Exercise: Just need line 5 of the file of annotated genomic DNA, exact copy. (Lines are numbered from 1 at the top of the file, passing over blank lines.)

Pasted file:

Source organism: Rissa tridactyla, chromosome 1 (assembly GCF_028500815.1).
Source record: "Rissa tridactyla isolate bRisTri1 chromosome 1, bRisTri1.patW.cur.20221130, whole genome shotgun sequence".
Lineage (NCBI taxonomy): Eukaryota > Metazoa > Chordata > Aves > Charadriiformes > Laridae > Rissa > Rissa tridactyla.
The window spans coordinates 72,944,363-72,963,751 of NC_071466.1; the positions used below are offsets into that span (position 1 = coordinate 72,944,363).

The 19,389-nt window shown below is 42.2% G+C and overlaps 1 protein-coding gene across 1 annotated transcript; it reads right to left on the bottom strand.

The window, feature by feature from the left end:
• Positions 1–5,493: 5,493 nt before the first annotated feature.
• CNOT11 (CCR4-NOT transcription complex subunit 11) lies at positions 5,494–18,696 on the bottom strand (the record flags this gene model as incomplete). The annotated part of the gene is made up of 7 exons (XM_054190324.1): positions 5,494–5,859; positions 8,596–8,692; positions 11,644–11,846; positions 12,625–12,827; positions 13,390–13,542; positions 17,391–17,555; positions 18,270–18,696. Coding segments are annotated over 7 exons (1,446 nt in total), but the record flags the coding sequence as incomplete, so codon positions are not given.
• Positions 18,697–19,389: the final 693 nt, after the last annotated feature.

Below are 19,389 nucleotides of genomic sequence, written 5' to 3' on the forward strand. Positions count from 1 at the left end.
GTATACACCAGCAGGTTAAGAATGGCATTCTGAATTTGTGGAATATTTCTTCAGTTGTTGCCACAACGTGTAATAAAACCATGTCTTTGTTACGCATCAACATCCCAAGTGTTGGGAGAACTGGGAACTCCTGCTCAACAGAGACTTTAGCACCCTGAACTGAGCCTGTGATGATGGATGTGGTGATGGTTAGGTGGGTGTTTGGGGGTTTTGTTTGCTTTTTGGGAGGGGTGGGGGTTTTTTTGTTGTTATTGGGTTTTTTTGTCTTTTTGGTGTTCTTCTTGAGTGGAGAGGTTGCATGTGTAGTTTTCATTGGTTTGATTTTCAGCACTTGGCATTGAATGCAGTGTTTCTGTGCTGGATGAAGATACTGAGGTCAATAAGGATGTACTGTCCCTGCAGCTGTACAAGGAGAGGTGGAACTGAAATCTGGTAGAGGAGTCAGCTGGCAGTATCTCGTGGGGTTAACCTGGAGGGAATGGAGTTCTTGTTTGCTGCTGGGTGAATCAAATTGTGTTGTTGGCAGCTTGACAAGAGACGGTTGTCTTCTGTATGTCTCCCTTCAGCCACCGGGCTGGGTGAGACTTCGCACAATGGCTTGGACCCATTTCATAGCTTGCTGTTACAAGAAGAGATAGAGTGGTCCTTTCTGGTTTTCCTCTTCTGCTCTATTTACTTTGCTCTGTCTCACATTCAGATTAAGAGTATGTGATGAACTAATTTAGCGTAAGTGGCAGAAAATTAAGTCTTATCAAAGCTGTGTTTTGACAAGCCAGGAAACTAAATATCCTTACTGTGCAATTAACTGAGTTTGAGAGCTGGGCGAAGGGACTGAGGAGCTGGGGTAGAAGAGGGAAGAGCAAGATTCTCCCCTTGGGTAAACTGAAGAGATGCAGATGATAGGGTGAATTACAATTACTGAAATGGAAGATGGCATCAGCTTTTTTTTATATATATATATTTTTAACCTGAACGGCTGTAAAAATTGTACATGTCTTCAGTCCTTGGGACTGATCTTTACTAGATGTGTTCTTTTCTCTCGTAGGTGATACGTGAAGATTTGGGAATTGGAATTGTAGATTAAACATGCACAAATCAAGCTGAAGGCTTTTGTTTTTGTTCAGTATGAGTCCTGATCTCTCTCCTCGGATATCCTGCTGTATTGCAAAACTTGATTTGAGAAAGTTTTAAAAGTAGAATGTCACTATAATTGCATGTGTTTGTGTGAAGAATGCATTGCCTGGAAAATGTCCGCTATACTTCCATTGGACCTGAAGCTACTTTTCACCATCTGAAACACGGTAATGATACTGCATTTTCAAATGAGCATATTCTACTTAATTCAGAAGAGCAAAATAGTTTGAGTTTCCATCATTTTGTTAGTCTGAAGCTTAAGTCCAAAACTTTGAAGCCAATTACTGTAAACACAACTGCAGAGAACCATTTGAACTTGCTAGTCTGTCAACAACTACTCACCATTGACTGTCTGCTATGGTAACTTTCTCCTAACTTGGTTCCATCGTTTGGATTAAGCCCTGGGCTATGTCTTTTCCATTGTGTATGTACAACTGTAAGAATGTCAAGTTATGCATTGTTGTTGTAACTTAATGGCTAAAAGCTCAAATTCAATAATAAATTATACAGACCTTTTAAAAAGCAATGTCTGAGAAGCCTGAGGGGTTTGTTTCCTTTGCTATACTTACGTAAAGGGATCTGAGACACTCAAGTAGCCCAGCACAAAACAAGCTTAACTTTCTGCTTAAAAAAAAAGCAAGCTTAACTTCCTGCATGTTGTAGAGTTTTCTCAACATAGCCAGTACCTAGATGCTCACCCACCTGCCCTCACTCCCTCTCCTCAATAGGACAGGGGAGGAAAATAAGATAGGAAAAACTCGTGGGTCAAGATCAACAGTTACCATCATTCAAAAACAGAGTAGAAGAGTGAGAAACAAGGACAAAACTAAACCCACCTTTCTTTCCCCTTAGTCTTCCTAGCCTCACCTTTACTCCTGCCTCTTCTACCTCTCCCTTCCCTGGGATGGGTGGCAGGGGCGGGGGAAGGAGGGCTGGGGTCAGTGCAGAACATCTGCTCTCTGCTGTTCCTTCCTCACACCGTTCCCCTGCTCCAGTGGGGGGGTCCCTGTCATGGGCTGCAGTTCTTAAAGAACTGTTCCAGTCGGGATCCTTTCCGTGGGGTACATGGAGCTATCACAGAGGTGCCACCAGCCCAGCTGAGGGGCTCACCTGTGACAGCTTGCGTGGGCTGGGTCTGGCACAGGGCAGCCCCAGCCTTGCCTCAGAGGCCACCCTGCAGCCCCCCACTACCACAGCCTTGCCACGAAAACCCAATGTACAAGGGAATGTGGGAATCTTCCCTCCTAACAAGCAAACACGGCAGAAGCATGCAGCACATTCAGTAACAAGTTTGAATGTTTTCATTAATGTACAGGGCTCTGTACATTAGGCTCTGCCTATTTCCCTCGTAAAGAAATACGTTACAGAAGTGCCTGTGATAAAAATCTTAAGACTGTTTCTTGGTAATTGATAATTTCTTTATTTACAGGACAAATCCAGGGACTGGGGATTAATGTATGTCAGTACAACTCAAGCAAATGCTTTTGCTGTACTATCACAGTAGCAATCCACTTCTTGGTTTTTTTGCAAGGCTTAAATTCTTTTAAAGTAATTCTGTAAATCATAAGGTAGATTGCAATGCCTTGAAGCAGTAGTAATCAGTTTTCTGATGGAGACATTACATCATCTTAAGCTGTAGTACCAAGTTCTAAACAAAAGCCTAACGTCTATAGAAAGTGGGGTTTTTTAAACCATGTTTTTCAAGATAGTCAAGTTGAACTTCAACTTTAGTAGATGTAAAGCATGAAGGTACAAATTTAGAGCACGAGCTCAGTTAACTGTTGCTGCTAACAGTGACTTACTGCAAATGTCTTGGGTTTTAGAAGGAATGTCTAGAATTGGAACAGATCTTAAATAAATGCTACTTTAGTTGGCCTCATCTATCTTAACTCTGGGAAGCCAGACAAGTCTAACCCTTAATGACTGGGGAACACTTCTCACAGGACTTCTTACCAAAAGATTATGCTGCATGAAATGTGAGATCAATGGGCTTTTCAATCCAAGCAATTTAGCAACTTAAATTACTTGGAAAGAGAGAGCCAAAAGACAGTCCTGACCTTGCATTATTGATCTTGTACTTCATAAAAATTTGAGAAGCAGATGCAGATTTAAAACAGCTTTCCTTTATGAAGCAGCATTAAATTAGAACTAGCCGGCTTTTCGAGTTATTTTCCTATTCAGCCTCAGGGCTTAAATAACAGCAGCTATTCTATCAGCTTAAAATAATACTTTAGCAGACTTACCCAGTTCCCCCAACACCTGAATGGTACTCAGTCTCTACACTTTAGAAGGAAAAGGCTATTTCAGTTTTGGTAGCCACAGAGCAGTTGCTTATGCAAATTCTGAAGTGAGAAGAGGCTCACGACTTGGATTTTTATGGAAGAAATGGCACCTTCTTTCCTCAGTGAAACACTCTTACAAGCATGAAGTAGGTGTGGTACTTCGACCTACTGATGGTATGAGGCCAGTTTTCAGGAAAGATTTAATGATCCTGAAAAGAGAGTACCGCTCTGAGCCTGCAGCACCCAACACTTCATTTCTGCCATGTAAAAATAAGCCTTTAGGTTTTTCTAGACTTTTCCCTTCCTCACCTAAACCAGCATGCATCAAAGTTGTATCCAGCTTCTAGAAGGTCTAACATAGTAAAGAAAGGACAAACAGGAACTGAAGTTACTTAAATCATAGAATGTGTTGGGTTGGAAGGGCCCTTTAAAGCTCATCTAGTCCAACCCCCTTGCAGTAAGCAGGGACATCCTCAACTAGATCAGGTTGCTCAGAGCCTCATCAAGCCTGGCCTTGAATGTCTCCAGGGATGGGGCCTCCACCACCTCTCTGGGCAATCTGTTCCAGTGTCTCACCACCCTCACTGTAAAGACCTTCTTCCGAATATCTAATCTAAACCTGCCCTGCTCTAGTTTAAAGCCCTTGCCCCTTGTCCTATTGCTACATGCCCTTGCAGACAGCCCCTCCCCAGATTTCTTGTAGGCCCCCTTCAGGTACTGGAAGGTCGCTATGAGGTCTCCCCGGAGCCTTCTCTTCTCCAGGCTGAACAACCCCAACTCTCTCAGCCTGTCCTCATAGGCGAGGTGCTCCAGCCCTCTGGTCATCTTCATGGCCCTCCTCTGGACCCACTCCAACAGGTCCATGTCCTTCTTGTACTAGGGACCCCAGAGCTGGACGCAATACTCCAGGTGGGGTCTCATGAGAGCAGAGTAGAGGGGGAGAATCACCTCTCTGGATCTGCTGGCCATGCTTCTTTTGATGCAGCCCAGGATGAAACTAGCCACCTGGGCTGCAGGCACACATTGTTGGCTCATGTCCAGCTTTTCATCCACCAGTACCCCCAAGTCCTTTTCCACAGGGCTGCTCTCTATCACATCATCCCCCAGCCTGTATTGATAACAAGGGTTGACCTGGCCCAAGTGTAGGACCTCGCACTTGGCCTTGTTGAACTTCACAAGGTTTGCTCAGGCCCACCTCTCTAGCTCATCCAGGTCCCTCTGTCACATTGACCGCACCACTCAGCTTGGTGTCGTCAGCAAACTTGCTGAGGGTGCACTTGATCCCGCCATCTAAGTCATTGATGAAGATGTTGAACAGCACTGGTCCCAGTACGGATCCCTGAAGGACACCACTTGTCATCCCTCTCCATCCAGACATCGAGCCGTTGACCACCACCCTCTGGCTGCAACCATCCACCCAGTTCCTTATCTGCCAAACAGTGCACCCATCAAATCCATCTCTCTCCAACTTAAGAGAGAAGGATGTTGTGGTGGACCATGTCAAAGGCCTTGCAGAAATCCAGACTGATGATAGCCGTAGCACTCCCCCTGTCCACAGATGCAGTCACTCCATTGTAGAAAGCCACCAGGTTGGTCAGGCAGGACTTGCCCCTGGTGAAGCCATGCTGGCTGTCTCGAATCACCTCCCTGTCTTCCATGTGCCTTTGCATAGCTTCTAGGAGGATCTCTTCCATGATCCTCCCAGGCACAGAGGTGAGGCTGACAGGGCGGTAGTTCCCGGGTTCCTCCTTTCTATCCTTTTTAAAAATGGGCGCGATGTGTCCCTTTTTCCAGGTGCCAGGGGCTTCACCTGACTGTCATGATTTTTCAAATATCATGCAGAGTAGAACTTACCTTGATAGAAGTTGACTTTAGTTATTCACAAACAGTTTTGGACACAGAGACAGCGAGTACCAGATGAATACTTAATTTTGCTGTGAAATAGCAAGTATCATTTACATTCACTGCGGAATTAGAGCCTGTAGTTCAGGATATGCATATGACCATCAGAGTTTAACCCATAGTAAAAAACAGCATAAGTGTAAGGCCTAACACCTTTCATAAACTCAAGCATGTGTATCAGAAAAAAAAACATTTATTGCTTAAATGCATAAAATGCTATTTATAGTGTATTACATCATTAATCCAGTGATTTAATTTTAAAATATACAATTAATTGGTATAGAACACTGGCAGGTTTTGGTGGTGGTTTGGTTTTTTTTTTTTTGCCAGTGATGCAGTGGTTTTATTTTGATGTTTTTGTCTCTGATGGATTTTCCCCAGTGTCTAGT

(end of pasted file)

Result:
The 19,389-nt window shown below is 42.2% G+C and overlaps 1 protein-coding gene across 1 annotated transcript; it reads right to left on the bottom strand.